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Saturday, June 9, 2012

A film maker named Timo Arnall has recently put together a collection of clips of relatively every day activities seen through the eyes of a robot. The short film, totalling just over 5 minutes, “explores how machines are making sense of the world” through the use of algorithms and calculations which until now were reserved for viewing through sci-fi computer games.




The video

Arnall says in his blog post that one of his main inspirations for making the video was his curiosity as to how these machines discern information and meaning from humans, and he attempts to display this through actions such as recognising human faces and locking onto traffic to provide analytic details of speed, direction and potential accidents.
Generally speaking, the video details relatively primitive imaging similar to the level of quality produced by your average CCTV camera, but this doesn’t stop the producer claiming the visuals of machines can be a beautiful thing. Arnall talks of how the view is “jittery but yet organic” and draws parallels with a humanistic way of interpreting the world, discussing the curious combination of mechanical certainty blended with the unsure nature of human perception.


Possible uses

To a large extent, the video is quite a self indulgent work of art, and Arnall does not try to claim otherwise. However, amongst the pretty colour patterns created on screen by the tracking of moving people, there emerges the hint of some quite useful technology.
The video shows a robotic ability to identify and understand road signs, track toll bridges and provide a form of traffic analysis; all of which could certainly find a very helpful place amongst society.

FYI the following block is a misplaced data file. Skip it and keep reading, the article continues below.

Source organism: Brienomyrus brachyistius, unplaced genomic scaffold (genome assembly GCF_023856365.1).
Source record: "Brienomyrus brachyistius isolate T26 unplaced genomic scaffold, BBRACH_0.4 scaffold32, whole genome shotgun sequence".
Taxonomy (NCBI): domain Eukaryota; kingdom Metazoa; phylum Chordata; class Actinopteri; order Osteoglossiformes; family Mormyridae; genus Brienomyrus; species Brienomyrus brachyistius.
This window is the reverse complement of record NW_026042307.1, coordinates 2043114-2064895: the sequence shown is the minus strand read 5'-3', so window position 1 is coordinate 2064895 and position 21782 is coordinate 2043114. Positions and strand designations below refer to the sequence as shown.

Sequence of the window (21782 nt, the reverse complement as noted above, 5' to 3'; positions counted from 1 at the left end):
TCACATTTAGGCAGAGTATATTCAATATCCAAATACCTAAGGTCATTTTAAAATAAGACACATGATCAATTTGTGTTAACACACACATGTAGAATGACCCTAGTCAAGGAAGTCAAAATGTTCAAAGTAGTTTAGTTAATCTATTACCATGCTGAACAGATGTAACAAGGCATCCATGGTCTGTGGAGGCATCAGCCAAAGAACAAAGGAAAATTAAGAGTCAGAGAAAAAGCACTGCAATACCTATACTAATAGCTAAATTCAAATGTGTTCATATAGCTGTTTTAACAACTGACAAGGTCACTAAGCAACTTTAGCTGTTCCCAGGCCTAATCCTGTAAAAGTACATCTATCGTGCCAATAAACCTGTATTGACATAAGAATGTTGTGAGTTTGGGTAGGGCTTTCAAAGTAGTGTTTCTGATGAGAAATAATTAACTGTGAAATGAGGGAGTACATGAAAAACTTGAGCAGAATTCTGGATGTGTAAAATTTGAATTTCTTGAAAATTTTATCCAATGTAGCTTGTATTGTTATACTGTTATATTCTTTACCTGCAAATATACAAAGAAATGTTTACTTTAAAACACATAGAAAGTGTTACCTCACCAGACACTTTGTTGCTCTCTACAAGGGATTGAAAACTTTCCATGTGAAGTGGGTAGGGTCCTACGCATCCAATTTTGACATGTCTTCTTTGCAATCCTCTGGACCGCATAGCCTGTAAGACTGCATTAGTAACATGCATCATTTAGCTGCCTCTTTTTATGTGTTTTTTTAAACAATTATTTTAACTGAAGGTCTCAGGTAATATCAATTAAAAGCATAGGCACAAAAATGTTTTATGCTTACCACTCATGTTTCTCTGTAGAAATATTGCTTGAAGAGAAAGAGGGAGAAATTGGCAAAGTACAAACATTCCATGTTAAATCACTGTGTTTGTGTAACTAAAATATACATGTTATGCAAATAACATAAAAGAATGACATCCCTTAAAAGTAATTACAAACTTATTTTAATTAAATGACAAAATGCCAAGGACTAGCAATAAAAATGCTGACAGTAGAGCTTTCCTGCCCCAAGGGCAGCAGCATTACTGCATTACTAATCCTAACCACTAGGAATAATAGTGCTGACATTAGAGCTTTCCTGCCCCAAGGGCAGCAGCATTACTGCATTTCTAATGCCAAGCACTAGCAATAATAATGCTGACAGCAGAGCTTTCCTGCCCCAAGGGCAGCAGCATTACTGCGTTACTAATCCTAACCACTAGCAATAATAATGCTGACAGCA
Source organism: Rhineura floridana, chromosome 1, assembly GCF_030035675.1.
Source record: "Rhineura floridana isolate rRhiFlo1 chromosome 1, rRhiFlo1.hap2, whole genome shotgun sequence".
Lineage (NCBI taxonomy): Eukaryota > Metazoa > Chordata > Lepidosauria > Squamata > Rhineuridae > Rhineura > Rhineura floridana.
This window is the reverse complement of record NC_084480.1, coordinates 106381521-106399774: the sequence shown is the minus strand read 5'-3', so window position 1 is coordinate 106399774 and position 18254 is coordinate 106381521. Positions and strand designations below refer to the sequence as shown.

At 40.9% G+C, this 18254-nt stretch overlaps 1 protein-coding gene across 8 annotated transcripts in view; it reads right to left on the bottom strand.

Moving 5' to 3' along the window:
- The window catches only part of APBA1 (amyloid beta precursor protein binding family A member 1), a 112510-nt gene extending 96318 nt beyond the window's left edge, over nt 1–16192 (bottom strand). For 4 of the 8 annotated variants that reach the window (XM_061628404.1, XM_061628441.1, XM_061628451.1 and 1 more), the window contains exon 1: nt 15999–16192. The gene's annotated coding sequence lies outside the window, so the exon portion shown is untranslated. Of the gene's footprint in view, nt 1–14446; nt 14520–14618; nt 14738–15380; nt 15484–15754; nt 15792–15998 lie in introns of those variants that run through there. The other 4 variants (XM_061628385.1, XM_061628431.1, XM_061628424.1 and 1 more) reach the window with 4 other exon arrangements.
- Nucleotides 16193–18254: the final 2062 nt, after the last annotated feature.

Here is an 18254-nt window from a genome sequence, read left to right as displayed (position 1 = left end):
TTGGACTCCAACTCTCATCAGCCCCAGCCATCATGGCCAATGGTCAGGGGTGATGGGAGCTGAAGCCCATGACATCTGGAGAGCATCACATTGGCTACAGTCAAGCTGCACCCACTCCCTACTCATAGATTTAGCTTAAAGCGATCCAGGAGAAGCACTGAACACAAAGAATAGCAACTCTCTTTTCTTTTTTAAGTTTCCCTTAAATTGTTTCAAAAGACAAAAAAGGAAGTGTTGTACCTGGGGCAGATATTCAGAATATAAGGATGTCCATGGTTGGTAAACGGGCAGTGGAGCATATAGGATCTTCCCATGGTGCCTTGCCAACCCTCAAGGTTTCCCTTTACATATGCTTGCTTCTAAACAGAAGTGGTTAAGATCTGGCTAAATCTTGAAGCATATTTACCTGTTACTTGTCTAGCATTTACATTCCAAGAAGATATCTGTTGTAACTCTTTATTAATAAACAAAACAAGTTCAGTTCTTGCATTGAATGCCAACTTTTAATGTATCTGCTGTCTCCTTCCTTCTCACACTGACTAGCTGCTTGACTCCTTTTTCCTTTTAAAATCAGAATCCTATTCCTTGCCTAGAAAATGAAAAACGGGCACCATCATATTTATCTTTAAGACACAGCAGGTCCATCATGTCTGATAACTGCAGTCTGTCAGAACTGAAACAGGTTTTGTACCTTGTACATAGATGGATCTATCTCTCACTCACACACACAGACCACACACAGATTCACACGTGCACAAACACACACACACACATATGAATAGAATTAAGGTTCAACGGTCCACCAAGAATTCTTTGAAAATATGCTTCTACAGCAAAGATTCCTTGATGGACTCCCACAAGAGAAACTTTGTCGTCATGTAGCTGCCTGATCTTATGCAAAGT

Today we have cars with cameras able to lock on to the vehicle in front and copy their speed to avoid crashes, but with videos like this you can’t help but wonder whether a future will provide cars also able to read and adhere to road signs – will they warn us when we break the speed limit, if we go the wrong way down a one way street or park somewhere where we’re going to get fined? Perhaps this is even a push in the direction of a completely self driving car – an idea which Google development labs hint is not too far off.
The ability to analyse traffic could also be a welcome addition – how many times have we all followed a SatNav system only to have it lead us into an hour of work time traffic?
For now, perhaps the video is best watched purely out of intrigue and regarded as nothing more than an interesting art, but certain parts at least may well serve to be a prediction for the future.



About the Author:
Rob blogs about all things tech for lading prescription and non-prescription glasses provider Direct Sight.

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